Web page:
The Oxford Book of Ballads - online book

A Selection Of The Best English Lyric Ballads Chosen & Edited by Arthur Quiller-Couch

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And when her false gunner, to spoyle her intent, Away all her pellets and powder had sent, Straight with her keen weapon she slasht him in three: Was not this a brave bonny lass, Mary Ambree !
Being falselye betrayed for lucre of nyre, At length she was forced to make a retyre; Then her souldiers into a strong castle drew she: Was not this a brave bonny lass, Mary Ambree ?
Her foes they beset her on everye side, As thinking close siege shee co'ld never abide; To beate down the walles they all did decree: But stoutlye defyed them brave Mary Ambree.
xv Then tooke she her sword and her target in hand, And mounting the walls all undaunted did stand, There daring their captaines to match any three: O what a brave captaine was Mary Ambree !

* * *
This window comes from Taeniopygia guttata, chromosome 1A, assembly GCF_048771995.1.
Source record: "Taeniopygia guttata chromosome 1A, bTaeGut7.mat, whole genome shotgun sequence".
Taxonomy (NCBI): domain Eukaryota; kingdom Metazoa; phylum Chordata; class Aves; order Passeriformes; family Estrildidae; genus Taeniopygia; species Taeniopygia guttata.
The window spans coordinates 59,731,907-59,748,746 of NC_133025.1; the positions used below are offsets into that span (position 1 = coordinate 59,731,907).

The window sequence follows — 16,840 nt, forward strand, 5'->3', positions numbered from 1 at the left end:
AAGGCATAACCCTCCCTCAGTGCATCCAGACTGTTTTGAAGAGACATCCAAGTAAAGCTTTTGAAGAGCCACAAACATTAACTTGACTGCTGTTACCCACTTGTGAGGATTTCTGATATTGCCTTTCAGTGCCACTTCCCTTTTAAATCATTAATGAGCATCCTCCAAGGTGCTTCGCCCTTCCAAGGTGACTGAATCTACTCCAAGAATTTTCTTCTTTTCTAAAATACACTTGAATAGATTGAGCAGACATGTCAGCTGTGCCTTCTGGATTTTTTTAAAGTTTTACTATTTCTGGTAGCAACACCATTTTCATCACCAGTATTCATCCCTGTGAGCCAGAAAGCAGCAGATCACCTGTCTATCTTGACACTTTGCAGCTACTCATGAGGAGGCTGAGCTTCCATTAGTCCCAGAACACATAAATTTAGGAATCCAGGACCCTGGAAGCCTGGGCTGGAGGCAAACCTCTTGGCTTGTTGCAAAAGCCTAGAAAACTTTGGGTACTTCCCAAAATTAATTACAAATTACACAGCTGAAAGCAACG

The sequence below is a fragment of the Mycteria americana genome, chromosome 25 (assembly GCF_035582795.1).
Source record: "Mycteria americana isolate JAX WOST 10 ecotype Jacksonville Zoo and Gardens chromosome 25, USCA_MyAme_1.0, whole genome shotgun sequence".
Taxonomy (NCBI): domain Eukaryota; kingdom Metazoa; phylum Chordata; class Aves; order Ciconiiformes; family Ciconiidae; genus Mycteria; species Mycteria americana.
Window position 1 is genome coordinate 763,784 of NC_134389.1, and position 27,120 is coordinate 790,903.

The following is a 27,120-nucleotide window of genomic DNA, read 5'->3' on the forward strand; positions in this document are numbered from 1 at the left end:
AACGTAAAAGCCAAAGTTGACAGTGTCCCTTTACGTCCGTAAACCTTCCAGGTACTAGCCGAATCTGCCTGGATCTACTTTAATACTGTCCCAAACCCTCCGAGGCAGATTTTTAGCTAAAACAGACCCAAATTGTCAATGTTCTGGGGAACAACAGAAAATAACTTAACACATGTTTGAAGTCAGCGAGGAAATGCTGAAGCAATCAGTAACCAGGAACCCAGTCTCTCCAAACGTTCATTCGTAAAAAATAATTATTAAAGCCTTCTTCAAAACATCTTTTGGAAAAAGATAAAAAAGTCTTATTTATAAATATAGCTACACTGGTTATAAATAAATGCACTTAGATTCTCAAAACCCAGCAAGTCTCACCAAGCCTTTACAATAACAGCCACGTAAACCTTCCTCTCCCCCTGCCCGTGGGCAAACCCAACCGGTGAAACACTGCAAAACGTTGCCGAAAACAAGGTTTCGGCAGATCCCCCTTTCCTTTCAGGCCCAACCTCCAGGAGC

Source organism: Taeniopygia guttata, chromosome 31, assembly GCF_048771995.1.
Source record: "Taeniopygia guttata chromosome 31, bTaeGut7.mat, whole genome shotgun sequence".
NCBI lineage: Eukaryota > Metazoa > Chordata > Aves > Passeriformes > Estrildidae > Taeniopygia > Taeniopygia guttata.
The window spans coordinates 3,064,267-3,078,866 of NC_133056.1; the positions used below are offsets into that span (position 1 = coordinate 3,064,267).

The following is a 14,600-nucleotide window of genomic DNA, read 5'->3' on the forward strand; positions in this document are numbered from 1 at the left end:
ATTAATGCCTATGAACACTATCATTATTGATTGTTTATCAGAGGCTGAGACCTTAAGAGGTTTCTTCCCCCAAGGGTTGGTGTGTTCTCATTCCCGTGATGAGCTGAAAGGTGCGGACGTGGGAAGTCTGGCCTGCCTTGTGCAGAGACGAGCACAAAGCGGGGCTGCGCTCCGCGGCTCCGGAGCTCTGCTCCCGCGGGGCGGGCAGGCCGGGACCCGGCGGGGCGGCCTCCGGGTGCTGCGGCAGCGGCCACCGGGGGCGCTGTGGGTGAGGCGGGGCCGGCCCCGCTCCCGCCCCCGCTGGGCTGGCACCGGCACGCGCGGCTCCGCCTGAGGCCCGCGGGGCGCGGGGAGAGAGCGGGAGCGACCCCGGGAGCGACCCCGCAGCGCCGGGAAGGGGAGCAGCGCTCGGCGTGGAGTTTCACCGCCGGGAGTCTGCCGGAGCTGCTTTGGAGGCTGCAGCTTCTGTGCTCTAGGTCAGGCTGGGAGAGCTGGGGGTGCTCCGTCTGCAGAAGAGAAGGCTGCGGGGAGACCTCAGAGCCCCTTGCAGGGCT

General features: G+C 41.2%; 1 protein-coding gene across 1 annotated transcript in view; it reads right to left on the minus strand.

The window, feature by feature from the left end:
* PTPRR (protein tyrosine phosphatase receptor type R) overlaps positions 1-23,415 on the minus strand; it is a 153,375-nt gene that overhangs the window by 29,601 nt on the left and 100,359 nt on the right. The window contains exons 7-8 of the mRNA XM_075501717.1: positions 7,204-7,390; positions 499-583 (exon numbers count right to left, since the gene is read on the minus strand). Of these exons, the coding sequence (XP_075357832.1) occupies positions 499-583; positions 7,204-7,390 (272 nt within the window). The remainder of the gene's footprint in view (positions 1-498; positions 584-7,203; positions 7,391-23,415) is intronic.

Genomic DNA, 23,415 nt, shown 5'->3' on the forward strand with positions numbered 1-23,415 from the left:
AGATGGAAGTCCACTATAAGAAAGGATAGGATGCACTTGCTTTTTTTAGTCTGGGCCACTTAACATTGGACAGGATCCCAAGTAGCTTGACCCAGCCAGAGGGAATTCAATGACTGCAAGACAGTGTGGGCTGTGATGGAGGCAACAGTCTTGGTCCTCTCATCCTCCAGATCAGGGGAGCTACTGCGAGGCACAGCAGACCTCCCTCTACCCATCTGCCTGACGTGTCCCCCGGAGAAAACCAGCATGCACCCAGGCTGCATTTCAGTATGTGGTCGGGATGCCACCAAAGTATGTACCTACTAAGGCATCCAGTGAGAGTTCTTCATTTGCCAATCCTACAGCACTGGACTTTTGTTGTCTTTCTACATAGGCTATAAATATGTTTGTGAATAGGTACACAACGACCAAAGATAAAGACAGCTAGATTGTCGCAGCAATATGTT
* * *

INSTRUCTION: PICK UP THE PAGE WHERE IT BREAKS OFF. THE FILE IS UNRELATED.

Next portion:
' Now saye, English captaine, what woldest thou give To ransome thy selfe, which else must not live ? Come yield thy selfe quicklye, or slaine thou must bee.'— O then smiled sweetlye brave Mary Ambree.
' Ye captaines couragious, of valour so bold, Whom thinke you before you now you doe behold ?'— ' A knight, sir, of England, and captaine soe free, Who shortelye with us a pris'ner must bee.'—
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